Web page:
It really is something of a miracle. Perhaps ancient man would have seen it as magical. The amazing bounty spread out on our tables appears effortlessly on the shelves of our local markets but the Herculean effort that went into producing it, harvesting it, transporting it, and stocking it is a tale rarely told.
So we take it for granted and go back to our keyboards after eating to bash capitalism.
Capitalism has its drawbacks. It can seem cruel that some have more than others and that some have far more than anyone should, but it’s a small price to pay for virtually everyone able to share in the abundance society produces.
The Pilgrims tried the idea of “sharing” — socialism by any other name — and nearly starved.
But sharing, basically, is collective or communal farming, which is socialism. Food and supplies were distributed based on need. Pilgrims were forbidden to selfishly produce food for themselves.
That collective farming was a disaster. When the first harvest came, there wasn’t much food to go around. The Pilgrims nearly starved.
Every couple of decades, we have to be taught these lessons all over again. Among those lessons is that when you can get something for nothing, you’re not likely to lift a finger because your lot in life won’t change.
William Bradford wrote in his “History of Plymouth Plantation” that the colony was ridden with “corruption” and “much was stolen both by night and day, before it became scarce eatable.”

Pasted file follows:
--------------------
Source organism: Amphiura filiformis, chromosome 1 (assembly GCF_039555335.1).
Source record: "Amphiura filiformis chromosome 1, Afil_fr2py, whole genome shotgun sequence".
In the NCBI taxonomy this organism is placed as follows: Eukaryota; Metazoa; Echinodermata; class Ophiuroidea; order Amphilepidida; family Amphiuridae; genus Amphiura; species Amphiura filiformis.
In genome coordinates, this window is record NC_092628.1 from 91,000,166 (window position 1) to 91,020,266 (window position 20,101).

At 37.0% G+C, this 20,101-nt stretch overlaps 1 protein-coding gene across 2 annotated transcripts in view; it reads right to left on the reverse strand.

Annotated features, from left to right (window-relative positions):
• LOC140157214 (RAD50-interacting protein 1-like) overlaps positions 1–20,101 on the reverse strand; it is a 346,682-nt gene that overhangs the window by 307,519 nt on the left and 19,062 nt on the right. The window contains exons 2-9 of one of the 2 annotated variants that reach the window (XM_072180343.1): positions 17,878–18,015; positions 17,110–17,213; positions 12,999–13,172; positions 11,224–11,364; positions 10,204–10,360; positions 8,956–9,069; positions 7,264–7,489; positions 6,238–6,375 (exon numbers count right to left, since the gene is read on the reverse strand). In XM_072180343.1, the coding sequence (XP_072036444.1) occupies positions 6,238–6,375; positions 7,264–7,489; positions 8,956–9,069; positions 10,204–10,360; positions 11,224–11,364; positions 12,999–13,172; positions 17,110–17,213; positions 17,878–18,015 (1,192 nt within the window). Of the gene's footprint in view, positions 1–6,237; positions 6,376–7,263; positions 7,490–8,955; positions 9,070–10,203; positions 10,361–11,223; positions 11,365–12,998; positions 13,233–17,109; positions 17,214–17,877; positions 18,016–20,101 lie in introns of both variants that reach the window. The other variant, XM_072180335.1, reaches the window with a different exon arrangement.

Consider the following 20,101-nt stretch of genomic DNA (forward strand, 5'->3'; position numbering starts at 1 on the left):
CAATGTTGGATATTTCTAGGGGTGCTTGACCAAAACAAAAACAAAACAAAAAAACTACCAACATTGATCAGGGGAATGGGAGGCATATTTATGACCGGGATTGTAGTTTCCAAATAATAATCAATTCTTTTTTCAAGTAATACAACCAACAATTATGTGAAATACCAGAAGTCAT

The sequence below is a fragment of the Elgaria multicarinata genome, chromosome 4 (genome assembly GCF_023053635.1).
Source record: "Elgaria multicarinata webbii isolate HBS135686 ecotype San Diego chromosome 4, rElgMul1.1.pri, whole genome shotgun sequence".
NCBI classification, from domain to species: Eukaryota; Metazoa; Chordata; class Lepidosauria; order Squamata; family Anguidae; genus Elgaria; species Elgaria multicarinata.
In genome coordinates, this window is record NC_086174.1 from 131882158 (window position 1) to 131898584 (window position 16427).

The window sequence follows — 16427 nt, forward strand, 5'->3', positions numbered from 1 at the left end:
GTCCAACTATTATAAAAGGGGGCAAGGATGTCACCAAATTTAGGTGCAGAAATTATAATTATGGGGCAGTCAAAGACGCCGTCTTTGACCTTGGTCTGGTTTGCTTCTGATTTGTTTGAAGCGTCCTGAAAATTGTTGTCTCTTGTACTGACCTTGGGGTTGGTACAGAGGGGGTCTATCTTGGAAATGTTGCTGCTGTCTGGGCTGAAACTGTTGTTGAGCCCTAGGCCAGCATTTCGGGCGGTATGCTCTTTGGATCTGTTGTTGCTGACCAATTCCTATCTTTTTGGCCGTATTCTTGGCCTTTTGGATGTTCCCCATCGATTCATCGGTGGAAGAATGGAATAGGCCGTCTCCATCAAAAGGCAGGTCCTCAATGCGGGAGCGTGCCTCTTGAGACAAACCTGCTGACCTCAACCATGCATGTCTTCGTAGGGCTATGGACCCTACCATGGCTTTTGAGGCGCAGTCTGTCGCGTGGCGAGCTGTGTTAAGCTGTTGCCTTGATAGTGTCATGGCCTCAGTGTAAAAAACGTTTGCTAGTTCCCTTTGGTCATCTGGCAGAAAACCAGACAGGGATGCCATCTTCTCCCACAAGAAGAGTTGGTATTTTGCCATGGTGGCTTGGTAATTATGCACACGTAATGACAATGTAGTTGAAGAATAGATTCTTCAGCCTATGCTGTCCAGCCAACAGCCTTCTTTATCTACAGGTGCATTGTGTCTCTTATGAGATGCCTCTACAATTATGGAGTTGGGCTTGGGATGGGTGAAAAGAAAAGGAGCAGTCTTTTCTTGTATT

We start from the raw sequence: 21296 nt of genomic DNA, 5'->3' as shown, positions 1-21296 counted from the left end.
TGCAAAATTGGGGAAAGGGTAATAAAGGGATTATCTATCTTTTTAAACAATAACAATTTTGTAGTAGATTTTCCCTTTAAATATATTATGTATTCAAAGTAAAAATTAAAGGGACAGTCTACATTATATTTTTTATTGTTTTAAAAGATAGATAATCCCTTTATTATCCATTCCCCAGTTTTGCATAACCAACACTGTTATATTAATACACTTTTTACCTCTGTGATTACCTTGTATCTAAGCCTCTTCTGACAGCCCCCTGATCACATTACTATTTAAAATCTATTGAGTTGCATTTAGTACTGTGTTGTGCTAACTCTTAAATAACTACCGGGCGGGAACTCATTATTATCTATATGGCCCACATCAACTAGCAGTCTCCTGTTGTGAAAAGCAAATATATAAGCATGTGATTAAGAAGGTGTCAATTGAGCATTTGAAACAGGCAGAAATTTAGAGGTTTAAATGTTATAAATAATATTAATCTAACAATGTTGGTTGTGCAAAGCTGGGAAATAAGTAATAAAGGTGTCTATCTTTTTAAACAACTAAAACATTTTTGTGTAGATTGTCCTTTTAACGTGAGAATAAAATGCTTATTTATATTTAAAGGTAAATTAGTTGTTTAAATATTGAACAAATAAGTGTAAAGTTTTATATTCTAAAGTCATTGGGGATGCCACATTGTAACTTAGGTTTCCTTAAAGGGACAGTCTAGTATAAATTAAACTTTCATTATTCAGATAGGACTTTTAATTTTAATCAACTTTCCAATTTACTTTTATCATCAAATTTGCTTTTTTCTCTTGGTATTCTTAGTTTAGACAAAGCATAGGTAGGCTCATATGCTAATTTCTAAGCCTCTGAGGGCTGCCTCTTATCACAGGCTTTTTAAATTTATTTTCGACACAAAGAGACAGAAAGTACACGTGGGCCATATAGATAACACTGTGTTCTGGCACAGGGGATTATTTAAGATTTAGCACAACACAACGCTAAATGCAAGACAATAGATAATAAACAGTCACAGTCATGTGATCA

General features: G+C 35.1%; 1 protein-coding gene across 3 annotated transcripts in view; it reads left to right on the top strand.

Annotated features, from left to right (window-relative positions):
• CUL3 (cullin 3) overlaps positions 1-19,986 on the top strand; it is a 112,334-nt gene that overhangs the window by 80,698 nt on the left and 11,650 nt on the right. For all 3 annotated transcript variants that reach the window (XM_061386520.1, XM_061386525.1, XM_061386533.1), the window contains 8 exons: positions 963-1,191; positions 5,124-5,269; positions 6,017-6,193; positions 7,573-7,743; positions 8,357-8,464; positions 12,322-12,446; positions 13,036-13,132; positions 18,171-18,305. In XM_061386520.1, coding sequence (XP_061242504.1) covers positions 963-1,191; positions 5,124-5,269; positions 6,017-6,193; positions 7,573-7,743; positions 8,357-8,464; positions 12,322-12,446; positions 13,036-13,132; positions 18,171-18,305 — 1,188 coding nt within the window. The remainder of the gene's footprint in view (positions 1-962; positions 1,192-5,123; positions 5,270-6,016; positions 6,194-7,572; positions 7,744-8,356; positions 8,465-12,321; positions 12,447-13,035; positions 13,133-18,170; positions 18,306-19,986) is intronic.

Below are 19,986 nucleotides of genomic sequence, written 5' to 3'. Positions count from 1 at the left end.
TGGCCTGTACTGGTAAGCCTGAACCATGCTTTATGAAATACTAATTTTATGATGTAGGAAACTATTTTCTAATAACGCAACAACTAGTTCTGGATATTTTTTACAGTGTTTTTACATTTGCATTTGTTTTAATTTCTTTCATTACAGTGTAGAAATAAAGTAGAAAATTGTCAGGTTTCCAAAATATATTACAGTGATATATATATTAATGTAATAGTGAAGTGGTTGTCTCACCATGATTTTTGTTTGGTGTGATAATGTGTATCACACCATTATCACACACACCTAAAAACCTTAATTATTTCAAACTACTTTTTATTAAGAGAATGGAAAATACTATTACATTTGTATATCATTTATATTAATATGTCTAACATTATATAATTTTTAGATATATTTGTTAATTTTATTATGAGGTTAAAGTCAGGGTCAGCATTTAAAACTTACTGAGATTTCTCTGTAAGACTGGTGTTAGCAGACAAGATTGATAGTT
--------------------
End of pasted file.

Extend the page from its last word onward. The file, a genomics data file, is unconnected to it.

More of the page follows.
People eager to provide for their families were less eager to provide for others. Bradford wrote, “young men, that were most able and fit for labour, did repine that they should spend their time and strength to work for other men’s wives and children without any recompense.”
The transformation that occurred once the Pilgrims abandoned collective farming was remarkable.
In 1623, the collective farm was split up, and every family was given a plot of land. People could grow their own food and keep it or trade it. “It made all hands very industrious, so as much more corn was planted than otherwise would have been.” wrote Bradford. “Women now went willingly into the field, and took their little ones with them to set corn; which before would allege weakness and inability.”
Reality doesn’t get any more self-evident than that. But socialists do not think in terms of “reality.” In their fever dreams, people work out of their desire to serve those “less fortunate” than themselves with no thought at all about rewards or consequences. You can invent anything that makes people “less fortunate,” including white privilege, racism, sexism, gay hatred — any of capitalism’s supposed unique ills that prevents some from achieving as much as others.
In the end, it’s just making everyone feel better about sharing scarcity.
I honestly don’t know how much longer the “American System” as it was called will last. With hundreds of regulations already weighing down American businesses — and many more to come in the next four years — will the American notion of “capitalism” be able to maintain its viability?
You would hope so. But don’t bet on it.